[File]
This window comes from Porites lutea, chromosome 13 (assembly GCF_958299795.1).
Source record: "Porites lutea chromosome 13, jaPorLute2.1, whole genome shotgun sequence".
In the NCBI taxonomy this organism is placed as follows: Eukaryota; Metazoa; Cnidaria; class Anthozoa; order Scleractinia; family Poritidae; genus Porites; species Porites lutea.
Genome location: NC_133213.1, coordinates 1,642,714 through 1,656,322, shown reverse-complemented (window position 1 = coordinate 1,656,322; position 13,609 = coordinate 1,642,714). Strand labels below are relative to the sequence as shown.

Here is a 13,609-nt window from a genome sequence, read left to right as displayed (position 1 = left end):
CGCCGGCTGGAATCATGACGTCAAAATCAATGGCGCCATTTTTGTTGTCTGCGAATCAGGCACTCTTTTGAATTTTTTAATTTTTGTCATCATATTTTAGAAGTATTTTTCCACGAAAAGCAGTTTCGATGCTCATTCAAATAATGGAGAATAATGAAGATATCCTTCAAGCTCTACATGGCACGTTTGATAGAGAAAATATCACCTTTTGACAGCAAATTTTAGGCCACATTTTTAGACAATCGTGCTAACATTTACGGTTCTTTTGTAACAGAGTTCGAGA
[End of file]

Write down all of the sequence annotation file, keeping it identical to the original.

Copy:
This window comes from Porites lutea, chromosome 13 (assembly GCF_958299795.1).
Source record: "Porites lutea chromosome 13, jaPorLute2.1, whole genome shotgun sequence".
In the NCBI taxonomy this organism is placed as follows: Eukaryota; Metazoa; Cnidaria; class Anthozoa; order Scleractinia; family Poritidae; genus Porites; species Porites lutea.
Genome location: NC_133213.1, coordinates 1,642,714 through 1,656,322, shown reverse-complemented (window position 1 = coordinate 1,656,322; position 13,609 = coordinate 1,642,714). Strand labels below are relative to the sequence as shown.

Here is a 13,609-nt window from a genome sequence, read left to right as displayed (position 1 = left end):
CGCCGGCTGGAATCATGACGTCAAAATCAATGGCGCCATTTTTGTTGTCTGCGAATCAGGCACTCTTTTGAATTTTTTAATTTTTGTCATCATATTTTAGAAGTATTTTTCCACGAAAAGCAGTTTCGATGCTCATTCAAATAATGGAGAATAATGAAGATATCCTTCAAGCTCTACATGGCACGTTTGATAGAGAAAATATCACCTTTTGACAGCAAATTTTAGGCCACATTTTTAGACAATCGTGCTAACATTTACGGTTCTTTTGTAACAGAGTTCGAGA